In a recent press release from Brigham and Women’s Hospital, Dr. Green said:
As clinical sequencing becomes more widespread, laboratories are looking for guidance on how and what should be communicated to clinicians when results are analyzed. These recommendations will allow a small percentage of families to learn unexpected but potentially life-saving information about an illness they may have never suspected they were at risk for.
- New Recommendations for Genetic Reporting
- ACMG Recommendations for Reporting of Incidental Findings in Clinical Exome and Genome Sequencing (PDF)
- 2013 ACMG Annual Clinical Genetics Meeting
Improving technologies are rapidly cutting the cost of whole genome sequencing, a process that reveals the complete library of a patient’s genetic information. Indeed, the era of the $1,000 genome—a catchphrase for the test’s relative affordability—appears imminent. But will the wider application of this encyclopedic option in personalized medicine help patients and health care providers prevent and more effectively treat diseases, or will it open a Pandora’s Box of confusion, fears, and costly, unnecessary treatments? Read more: Kathryn Phillips leads national study of benefit/risk in emergent whole genome sequencing.
Heidi joins UCSF from the Canary Foundation where she was the Scientific Program Manager. Canary Foundation is the world’s first non-profit organization dedicated solely to the funding, discovery and development of tests for early cancer detection. Heidi was previously a Postdoctoral Research Fellow at New York University School of Medicine’s Skirball Institute of Biomolecular Medicine in New York City, where her research focused on studying the genetics and cell biology of cardiovascular development and disease. During her doctoral studies, she was awarded a Christine Mirzayan Science and Technology Policy Fellowship at the National Academies in Washington, DC. There she worked on issues at the intersection of policymakers, scientists, and the public with the Committee on Science, Engineering, and Public Policy. She earned her PhD, MS, and MPhil in Molecular, Cellular and Developmental Biology at Yale University.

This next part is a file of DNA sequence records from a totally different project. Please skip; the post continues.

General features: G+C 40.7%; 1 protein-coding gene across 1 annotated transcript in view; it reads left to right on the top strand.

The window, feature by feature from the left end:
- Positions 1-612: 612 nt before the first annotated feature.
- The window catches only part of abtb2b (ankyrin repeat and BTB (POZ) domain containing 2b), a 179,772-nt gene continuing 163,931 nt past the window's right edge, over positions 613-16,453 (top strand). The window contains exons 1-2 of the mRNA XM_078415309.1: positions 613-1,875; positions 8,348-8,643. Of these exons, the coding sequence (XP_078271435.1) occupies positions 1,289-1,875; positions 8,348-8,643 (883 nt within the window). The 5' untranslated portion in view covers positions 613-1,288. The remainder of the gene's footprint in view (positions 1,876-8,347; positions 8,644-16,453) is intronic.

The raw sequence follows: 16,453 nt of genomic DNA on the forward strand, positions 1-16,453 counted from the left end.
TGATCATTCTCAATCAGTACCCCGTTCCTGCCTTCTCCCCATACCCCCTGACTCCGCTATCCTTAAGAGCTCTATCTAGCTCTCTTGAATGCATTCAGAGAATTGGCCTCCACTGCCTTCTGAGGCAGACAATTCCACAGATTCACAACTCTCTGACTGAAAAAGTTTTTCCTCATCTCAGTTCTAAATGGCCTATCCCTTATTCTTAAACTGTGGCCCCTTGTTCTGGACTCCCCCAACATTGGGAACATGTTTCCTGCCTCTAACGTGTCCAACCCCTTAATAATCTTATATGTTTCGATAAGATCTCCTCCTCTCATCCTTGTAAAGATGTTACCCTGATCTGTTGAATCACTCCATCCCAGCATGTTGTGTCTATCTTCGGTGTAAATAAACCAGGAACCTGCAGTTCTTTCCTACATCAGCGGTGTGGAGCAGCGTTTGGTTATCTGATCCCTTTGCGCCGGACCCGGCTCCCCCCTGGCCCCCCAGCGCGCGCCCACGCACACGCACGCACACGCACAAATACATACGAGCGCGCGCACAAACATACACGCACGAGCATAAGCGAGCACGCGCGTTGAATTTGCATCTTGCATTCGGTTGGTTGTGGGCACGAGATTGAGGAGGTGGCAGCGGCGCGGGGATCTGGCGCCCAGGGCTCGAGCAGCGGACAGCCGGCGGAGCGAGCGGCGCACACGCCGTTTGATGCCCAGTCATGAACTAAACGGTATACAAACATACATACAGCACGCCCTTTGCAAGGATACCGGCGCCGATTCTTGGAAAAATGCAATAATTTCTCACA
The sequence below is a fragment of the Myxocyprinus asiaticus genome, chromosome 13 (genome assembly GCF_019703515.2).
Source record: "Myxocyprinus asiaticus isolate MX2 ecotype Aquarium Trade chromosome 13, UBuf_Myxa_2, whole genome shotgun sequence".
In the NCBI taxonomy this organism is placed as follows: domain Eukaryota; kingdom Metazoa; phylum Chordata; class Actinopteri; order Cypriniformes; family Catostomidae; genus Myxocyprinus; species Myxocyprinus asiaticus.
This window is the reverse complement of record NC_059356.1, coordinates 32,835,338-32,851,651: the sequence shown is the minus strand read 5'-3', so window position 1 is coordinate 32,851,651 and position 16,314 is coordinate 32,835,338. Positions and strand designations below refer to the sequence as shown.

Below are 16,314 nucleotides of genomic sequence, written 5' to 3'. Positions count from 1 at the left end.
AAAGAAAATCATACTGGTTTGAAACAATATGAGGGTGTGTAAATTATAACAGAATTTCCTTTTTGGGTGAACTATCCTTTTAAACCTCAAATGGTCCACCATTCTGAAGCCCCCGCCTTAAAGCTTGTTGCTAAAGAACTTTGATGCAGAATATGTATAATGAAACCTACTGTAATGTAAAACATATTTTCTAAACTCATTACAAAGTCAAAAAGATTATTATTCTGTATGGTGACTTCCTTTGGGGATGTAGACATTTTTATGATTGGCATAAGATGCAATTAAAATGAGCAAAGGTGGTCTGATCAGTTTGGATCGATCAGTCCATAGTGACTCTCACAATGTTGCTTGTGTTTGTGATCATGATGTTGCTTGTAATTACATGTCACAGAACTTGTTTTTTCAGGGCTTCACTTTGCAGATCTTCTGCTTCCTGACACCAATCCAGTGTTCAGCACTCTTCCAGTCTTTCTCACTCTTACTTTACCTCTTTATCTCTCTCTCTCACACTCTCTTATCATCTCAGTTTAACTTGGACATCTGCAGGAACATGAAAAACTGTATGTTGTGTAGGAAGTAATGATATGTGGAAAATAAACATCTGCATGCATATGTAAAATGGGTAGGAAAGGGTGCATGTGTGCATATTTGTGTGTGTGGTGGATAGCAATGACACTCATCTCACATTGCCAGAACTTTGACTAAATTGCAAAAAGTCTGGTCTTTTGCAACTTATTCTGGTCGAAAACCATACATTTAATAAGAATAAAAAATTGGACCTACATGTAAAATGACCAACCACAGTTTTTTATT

Our previous Executive Director, Julie Sakowski, has relocated with her family to Chapel Hill, North Carolina. Please help us wish Julie well and welcome Heidi to our team!
TRANSPERS research was highlighted at the Future of Genomic Medicine conference sponsored by the Scripps Translational Science Institute Symposium in March in San Diego. This annual conference brings together the leading experts in genomic medicine with human geneticists, scientists, physicians and health-care professionals of all disciplines. This year’s event included a dynamic presentation, “Toward Precision Medicine,” by UCSF Chancellor Susan Desmond-Hellmann, highlighting exciting new advances in research and medicine at UCSF.
TRANSPERS’ contribution to the field of personalized medicine and cancer was highlighted when two key Center publications—on Pharmacogenomics (Phillips et al. 2001) and Genomic Testing and Therapies for Breast Cancer (Haas et al, 2011)—were cited by speakers:
- Potential role of pharmacogenomics in reducing adverse drug reactions: a systematic review, Phillips KA, Veenstra DL, Oren E, Lee JK, Sadee W., JAMA. 2001 Nov 14;286(18):2270-9. Review. PMID: 11710893
- Genomic testing and therapies for breast cancer in clinical practice, Haas JS, Phillips KA, Liang SY, Hassett MJ, Keohane C, Elkin EB, Armstrong J, Toscano M. Genomic testing and therapies for breast cancer in clinical practice. Am J Manag Care. 2011 May 1;17(5 Spec No):e174-81. PubMed PMID: 21711068.